Plenary Session 2P

Sponsored by Magma Design Automation






Keneth Shepard, ISQED Conference Vice Chair

Kris Verma, ISQED Plenary Chair  




Welcome and Introduction






2P.1 Digitally Named World: Challenges for New Social Infrastructures



Hiroto Yasuura
System Research Center
Kyushu University, Fukuoka, Japan


In the last three decades of the 20th century, many information and communication technologies have been developed and also introduced in social infrastructures, which are supporting our daily lives. Since the information technologies have progressed very rapidly, the basic structure of each social infrastructure, which was mostly designed in the 19th or the beginning of 20th centuries with few possibility of information technology, should be redesigned with an assumption of the existence of the advanced information technologies. Based on the high-performance SoCs (System-on-a-Chips) connected by wide-band networks, we can design next generation of social systems, which are directly related with quality of our society including individual rights and national security. In this talk, two social infrastructure information technologies are introduced. Personal Identifier (PID) system is an infrastructure for bidirectional mutual authentication, which will be used for electric commerce and governmental services. An RF-ID tag system is also important technology to implement efficient management of products and economic activities. Using PID and RF-ID tags, we can bridge a gap between the real world and the virtual one on computers automatically. We call the society, in which all persons and goods have their own digital names (identifiers) and are recognizable both in the real and virtual world, Digitally Named World. The systems require advanced technologies of SoC, networking, security and software. Here, technical challenges and social requirements for the new technologies are discussed. Some people are afraid of the infringement of their privacy in the digitally named world. Our discussions also include the technology to protect privacy and individual rights as well as efficiency and stability of our society.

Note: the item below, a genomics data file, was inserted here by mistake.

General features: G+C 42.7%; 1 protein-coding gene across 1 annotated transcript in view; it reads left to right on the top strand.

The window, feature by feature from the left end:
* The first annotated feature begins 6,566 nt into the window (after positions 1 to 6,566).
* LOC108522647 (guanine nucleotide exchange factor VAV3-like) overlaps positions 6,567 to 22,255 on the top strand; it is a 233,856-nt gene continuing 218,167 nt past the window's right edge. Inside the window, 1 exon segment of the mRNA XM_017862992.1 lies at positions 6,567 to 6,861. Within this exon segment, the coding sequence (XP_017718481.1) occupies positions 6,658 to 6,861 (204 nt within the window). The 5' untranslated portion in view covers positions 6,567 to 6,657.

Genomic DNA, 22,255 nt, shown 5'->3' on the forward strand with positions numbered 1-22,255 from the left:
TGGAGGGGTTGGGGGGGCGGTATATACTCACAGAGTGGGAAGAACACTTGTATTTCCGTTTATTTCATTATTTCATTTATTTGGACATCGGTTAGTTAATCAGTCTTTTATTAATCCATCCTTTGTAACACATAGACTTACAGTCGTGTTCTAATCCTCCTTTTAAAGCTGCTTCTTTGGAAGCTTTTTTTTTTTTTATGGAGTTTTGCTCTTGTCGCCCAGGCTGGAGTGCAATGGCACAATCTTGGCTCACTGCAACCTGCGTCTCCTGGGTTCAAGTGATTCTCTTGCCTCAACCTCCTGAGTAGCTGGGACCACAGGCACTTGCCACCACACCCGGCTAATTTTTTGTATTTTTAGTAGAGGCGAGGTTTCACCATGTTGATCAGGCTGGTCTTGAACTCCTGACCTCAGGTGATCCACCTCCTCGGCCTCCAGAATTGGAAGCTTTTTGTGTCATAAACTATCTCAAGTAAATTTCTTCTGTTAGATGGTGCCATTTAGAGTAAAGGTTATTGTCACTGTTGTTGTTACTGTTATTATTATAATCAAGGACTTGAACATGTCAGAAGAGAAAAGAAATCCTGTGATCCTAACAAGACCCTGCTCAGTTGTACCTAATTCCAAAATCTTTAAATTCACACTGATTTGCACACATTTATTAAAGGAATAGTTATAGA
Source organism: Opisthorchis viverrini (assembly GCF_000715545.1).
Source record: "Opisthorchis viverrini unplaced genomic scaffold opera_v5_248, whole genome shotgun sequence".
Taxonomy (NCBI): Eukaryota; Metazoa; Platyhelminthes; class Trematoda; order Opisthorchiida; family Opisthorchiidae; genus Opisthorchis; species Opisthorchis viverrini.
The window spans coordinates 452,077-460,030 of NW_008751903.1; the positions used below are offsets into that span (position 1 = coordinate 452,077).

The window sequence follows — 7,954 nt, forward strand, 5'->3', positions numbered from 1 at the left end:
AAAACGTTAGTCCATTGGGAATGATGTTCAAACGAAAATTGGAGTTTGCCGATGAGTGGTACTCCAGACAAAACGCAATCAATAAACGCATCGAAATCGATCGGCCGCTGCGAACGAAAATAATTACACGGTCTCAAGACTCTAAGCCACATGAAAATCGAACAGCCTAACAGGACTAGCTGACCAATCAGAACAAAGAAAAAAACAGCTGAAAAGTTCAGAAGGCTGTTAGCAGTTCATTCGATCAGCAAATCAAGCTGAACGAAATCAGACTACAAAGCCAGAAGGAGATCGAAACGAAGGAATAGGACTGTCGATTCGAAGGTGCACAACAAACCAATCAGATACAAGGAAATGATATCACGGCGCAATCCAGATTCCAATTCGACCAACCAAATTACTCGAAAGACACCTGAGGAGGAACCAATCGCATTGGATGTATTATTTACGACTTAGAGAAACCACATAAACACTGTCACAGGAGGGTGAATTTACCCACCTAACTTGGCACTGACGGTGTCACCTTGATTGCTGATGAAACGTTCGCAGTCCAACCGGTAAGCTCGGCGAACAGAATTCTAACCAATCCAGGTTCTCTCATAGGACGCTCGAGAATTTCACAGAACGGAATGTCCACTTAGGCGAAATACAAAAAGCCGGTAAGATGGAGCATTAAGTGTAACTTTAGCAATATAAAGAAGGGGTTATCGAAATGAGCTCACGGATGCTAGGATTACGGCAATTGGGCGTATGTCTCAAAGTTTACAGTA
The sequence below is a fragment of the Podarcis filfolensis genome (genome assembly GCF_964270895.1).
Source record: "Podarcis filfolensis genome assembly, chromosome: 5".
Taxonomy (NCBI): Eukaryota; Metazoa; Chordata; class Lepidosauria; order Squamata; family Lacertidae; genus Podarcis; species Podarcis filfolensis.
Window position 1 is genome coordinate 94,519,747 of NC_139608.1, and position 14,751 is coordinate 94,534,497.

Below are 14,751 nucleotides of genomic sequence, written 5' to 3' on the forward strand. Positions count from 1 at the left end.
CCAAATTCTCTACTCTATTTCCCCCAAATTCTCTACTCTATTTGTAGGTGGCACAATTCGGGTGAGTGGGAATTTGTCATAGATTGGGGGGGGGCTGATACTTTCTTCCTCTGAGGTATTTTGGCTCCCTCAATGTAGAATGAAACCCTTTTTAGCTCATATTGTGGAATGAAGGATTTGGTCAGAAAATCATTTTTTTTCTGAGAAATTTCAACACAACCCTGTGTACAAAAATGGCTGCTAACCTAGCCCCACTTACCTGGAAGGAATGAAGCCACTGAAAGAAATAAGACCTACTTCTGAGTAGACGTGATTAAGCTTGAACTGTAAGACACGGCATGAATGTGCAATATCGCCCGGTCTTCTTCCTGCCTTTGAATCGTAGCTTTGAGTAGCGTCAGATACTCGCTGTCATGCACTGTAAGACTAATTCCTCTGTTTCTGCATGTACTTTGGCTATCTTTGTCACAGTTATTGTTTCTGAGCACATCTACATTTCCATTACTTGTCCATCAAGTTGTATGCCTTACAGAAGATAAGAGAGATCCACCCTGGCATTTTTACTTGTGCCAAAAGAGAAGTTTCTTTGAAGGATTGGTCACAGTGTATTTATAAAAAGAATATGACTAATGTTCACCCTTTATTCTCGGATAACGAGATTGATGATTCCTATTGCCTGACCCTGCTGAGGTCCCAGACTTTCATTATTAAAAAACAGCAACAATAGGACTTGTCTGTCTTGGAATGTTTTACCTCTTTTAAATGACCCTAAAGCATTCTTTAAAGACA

9:15am - 9:45am


2P.2    Designing High Quality, Scaleable SoC’s with Heterogeneous Components



Pierre G. Paulin
Director, SoC Platform Automation
Central R&D, STMicroelectronics,
Ottawa, Canada


Today’s SoC’s combine an increasingly wide range of heterogenous processing elements, consisting of general purpose RISC’s, DSP’s, application-specific processors, and fixed or configurable hardware. Five to ten processors on an SoC is now common. A bottom-up assembly of these heterogeneous components using an ad-hoc interconnect topology, different instruction sets and embedded S/W development tools leads to unmanageable complexity and low quality. This talk will present an approach to effectively integrate heterogenous parallel components – H/W or S/W – into a homogeneous programming environment. This leads to higher quality designs through encapsulation and abstraction. This approach, supported by ST’s MultiFlex multi-processing SoC tools, allows for the combination of a range of heterogeneous processing elements, supported by high-level programming models. Two programming models are supported: a distributed system object component (DSOC) message passing model, and a symmetrical multi-processing (SMP) model using shared memory. We present the results of mapping an Internet traffic management application, running at 2.5Gb/s. We demonstrate the combined use of the MultiFlex multi-processor compilation tools, supported by high-speed hardware-assisted messaging, context-switching and dynamic task allocation in the StepNP platform.